The news that Virginia’s governor is embracing Confederate History Month has stunned civil-rights leaders, and why not? The proclamation makes no mention of slavery or the long fight to end the slave trade – an omission that today’s Washington Post calls “incendiary” in its editorial chastising of governor Bob McDonnell.
To anyone who has visited the American South, McDonnell’s action comes as no surprise. Almost 150 years after the end of the Civil War, the South still celebrates the principles of the Confederacy in ways that are stunning. A small example: In Memphis, Tennessee, a major park features an homage to Jefferson Davis, the slave-owning president of the old Confederate States of America. The tribute is in the form of a giant statue – a towering figure that hovers over the grounds in a way that the Statue of Liberty oversees New York harbor.
When I saw the Jefferson Davis statue on a 2007 visit to Memphis, I couldn’t believe my eyes. Why? Because Davis was the South’s mouthpiece on slavery – a man who defended its practice, a man who wrote a memoir rationalizing the South’s reluctance to take anti-slavery orders from “Northerners.” In his acclaimed book on Davis, Donald Collins (an emeritus history professor at East Carolina University) says Davis “believed firmly in slavery and the inferiority of African Americans.”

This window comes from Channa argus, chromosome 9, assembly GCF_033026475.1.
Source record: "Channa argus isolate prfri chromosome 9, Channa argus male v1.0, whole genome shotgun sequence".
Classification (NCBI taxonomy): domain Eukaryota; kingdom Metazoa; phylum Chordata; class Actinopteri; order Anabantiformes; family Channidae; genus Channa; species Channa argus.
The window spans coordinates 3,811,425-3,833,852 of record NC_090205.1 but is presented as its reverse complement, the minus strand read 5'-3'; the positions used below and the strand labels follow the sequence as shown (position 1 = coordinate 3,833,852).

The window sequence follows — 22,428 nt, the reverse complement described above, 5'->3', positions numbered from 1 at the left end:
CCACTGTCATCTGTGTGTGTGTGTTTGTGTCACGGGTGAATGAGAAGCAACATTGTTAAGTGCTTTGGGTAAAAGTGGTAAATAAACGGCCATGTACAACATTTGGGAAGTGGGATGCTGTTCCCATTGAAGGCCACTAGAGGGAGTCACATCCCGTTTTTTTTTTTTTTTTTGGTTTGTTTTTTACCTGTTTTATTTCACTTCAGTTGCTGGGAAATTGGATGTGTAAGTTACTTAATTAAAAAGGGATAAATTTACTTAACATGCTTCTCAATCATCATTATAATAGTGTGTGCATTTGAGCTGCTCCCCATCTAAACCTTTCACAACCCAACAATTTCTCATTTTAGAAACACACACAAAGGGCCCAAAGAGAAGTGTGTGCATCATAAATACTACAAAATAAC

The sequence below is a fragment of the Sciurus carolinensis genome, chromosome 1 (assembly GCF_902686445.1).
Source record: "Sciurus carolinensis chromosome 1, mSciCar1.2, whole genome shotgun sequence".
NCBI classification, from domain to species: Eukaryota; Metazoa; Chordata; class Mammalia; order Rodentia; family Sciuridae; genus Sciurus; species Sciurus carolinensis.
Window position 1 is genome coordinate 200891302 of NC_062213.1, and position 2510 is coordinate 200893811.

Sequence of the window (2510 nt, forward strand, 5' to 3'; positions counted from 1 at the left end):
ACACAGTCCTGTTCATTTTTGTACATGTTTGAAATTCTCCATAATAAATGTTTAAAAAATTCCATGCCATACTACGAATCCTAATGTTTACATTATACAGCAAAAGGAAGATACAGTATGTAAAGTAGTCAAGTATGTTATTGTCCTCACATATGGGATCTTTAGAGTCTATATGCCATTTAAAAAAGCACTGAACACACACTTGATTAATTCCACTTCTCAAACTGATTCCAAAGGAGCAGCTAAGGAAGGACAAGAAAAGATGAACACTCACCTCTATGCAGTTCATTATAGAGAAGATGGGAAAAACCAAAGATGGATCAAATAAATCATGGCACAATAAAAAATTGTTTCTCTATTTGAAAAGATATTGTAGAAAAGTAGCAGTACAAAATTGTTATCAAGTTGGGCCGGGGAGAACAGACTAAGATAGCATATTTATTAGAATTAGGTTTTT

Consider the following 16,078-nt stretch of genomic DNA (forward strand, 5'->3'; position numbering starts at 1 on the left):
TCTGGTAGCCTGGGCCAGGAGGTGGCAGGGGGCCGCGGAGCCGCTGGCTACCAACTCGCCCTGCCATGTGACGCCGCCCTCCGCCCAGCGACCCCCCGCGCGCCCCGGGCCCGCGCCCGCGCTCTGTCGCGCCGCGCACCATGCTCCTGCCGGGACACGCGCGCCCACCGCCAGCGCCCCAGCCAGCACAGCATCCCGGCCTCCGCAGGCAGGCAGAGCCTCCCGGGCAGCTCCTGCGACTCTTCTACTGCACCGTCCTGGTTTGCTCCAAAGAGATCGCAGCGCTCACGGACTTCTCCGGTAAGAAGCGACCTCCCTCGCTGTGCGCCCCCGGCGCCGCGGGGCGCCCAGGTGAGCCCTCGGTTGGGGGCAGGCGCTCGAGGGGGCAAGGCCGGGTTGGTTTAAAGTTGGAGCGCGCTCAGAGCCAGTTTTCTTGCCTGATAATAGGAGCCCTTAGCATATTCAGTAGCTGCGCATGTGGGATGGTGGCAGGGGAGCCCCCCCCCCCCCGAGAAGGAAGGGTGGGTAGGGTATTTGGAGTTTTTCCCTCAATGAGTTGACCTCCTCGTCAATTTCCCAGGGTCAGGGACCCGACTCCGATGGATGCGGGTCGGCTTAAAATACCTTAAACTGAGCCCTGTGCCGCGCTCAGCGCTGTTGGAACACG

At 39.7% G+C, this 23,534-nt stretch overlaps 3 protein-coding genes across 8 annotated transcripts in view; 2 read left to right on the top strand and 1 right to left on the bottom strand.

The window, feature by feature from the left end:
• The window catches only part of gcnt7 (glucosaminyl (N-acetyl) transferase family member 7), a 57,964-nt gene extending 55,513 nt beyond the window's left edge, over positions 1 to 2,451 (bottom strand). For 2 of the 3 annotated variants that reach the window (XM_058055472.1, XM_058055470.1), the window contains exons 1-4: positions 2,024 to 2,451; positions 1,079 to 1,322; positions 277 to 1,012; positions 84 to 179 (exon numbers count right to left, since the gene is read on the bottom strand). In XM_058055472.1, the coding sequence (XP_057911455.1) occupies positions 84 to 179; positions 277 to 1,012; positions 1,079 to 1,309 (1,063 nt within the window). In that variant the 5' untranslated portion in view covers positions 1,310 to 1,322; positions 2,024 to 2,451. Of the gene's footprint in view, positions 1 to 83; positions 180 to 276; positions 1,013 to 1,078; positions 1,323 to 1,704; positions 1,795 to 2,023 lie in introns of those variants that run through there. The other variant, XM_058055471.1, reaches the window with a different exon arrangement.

In his book (and a radio interview you can hear here), Collins says Davis became, in death, a martyr/hero to Southerners. There was a competition to see which Southern state would get to house Davis’ grave. Virginia won out. Davis is buried in Richmond, the old Confederate capital – and the state’s current capital, from where McDonnell issues proclamations like the one that is rankling people across the country.